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Some parting thoughts (my own and others)

My own thoughts are not much. The purpose of the trip is to find out more about someone else’s life, long-since lived but still resonating with more than a few of us, fortunately.

As I consider my ream of printed paper needed for hotels, hostels, car hire and so on, I realise that when she travelled to America from her own home, she would have needed to pack too and buy a ticket. Beyond that, there would only be needed a fistful of dollars and one’s wits. Probably not even a passport.

I wonder how she would have felt: excited, nervous, full of trepidation or hope. Perhaps all of that and more. Those are the things I shall be thinking of tomorrow. Travelling alone is an interesting business, so I was grateful when Finky Wink sent me this poem today. It says it all, really.

Go placidly amid the noise and haste, and remember what peace there may be in silence.

As far as possible, without surrender, be on good terms with all persons. Speak your truth quietly and clearly; and listen to others, even to the dull and the ignorant, they too have their story. Avoid loud and aggressive persons, they are vexations to the spirit.

If you compare yourself with others, you may become vain and bitter; for always there will be greater and lesser persons than yourself. Enjoy your achievements as well as your plans. Keep interested in your own career, however humble; it is a real possession in the changing fortunes of time.

Exercise caution in your business affairs, for the world is full of trickery. But let this not blind you to what virtue there is; many persons strive for high ideals, and everywhere life is full of heroism. Be yourself. Especially, do not feign affection. Neither be cynical about love, for in the face of all aridity and disenchantment it is perennial as the grass.

Take kindly to the counsel of the years, gracefully surrendering the things of youth. Nurture strength of spirit to shield you in sudden misfortune. But do not distress yourself with imaginings. Many fears are born of fatigue and loneliness.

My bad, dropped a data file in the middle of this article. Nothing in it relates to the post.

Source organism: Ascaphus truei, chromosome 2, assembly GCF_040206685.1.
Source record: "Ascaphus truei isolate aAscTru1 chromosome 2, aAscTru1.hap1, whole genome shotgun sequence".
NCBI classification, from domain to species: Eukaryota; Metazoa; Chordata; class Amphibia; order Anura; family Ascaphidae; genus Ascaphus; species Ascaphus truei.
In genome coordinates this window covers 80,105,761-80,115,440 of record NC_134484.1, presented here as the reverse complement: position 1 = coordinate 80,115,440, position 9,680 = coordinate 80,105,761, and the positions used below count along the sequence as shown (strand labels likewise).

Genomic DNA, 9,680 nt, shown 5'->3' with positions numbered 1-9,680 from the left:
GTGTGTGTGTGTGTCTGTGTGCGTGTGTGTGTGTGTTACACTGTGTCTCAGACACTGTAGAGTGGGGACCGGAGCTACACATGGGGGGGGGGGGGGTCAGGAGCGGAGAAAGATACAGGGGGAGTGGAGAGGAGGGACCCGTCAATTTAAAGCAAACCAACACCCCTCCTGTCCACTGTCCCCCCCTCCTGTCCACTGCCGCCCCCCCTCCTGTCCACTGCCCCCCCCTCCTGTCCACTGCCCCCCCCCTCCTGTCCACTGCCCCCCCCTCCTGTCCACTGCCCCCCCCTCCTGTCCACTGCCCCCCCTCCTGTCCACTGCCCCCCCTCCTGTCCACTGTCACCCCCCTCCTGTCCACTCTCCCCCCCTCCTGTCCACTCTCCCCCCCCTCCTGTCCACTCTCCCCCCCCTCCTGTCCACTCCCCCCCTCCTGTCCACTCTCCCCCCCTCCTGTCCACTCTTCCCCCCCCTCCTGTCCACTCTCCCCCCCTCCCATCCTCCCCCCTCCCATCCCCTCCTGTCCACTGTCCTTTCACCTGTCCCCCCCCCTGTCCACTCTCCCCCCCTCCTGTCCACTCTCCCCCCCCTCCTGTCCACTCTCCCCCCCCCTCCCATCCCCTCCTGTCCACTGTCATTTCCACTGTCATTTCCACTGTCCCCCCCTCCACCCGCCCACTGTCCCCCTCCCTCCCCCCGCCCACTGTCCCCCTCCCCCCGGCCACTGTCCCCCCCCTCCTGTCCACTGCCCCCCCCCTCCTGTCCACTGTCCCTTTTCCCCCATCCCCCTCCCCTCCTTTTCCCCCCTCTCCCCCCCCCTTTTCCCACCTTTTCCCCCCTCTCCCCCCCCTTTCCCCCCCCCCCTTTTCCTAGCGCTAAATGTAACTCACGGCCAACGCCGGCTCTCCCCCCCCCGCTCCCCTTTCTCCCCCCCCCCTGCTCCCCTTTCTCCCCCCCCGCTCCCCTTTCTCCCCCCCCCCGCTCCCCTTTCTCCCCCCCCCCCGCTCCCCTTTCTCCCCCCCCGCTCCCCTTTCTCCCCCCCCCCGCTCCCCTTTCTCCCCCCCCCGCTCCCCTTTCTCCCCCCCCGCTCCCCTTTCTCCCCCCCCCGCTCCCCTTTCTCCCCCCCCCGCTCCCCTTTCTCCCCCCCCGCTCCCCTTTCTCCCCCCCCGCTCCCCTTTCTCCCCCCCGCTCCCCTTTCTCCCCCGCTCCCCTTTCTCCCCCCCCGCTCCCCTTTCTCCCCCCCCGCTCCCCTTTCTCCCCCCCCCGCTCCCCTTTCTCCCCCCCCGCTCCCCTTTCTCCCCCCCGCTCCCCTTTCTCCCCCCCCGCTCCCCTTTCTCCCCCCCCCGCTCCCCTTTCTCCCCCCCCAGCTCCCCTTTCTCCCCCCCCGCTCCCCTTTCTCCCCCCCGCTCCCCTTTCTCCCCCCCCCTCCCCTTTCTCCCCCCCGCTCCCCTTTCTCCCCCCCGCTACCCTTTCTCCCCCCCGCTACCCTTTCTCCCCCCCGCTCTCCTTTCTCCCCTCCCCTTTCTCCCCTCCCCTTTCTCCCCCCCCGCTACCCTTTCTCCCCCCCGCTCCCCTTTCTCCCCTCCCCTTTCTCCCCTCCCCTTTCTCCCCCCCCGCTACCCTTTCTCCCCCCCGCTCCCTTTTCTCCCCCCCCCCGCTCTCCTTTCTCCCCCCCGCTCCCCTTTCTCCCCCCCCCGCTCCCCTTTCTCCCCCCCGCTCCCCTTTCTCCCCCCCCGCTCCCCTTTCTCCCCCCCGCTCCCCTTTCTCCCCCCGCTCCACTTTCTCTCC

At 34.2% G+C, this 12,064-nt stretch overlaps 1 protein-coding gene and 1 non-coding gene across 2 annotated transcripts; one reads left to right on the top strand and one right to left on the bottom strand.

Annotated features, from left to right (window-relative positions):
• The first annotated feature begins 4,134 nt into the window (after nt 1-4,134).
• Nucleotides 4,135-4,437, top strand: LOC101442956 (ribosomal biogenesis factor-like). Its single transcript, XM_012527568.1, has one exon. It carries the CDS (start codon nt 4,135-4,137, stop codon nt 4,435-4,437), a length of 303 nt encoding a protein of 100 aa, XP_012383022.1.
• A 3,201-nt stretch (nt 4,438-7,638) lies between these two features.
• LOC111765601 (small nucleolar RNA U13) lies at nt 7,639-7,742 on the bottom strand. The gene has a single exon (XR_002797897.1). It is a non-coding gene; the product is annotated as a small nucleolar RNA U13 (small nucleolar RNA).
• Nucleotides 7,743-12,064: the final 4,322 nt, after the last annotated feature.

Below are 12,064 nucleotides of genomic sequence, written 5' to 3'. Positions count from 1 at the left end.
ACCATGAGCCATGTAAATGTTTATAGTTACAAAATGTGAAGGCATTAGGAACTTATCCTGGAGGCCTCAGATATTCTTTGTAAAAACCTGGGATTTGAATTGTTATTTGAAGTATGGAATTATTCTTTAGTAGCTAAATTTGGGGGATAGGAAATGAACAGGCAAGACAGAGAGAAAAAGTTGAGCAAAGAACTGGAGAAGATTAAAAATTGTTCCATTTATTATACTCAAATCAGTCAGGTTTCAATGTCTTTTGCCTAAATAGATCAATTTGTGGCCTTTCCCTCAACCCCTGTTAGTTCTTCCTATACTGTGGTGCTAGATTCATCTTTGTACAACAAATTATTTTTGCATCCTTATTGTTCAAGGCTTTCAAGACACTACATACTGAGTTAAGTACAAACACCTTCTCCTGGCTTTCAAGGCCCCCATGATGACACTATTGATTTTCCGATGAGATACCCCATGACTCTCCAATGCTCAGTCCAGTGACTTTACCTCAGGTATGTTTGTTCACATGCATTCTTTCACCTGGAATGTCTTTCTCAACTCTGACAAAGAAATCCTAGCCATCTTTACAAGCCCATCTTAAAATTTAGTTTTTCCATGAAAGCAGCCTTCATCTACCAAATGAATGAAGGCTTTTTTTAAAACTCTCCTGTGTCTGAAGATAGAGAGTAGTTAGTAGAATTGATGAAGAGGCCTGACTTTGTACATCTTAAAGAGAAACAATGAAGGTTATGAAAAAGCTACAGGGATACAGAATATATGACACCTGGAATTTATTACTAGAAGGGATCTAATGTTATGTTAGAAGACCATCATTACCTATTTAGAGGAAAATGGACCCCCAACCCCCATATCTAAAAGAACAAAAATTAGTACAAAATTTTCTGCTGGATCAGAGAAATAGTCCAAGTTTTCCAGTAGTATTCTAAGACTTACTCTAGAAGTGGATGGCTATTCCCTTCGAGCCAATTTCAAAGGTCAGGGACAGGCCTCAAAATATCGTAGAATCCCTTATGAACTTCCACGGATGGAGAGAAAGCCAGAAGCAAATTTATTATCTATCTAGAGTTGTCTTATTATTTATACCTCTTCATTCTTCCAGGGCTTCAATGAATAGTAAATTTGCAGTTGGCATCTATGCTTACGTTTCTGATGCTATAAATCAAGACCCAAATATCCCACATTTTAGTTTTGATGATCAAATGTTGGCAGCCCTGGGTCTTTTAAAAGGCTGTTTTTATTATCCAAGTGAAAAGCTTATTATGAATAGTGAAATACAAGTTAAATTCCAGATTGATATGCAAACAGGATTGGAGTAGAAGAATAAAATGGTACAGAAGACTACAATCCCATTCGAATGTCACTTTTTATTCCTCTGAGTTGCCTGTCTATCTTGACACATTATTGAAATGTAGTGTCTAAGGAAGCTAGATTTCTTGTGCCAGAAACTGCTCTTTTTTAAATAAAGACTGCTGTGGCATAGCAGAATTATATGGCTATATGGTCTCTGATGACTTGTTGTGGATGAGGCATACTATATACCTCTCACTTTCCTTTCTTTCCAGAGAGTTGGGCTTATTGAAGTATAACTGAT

Beyond a wholesome discipline, be gentle with yourself. You are a child of the universe, no less than the trees and the stars; you have a right to be here. And whether or not it is clear to you, no doubt the universe is unfolding as it should.

Therefore be at peace with God, whatever you conceive Him to be, and whatever your labors and aspirations, in the noisy confusion of life, keep peace in your soul.

With all its sham, drudgery and broken dreams, it is still a beautiful world.

Be cheerful. Strive to be happy.

Max Ehrmann c.1920

More Louise Little – Less Malcolm X

It’s been annoying me that Louise Little’s (Malcolm X’s mother) life is so sparsely documented.

But what can I expect, she was a woman, a black woman, and a woman locked away for insanity for over twenty years, when the limited evidence would point to some kind of post-natal psychosis that these days may have been treated and resolved far, far more quickly.

Her political activism is recorded as a supplement to that of her husband’s – Earl Little. Her resistance to the Klu Klux Klan a matter of a few words only. Earl was killed in 1931 and Louise brought up her children for nearly eight years until in 1938 she gave birth to an eighth child and was subsequently committed to a mental institution. She was about my age: 41. It is noted in some places that, before she was committed, Malcolm had already been removed from her care by the authorities, aged 13, on account of his stealing. He was placed with a white couple known to his mother who fostered him.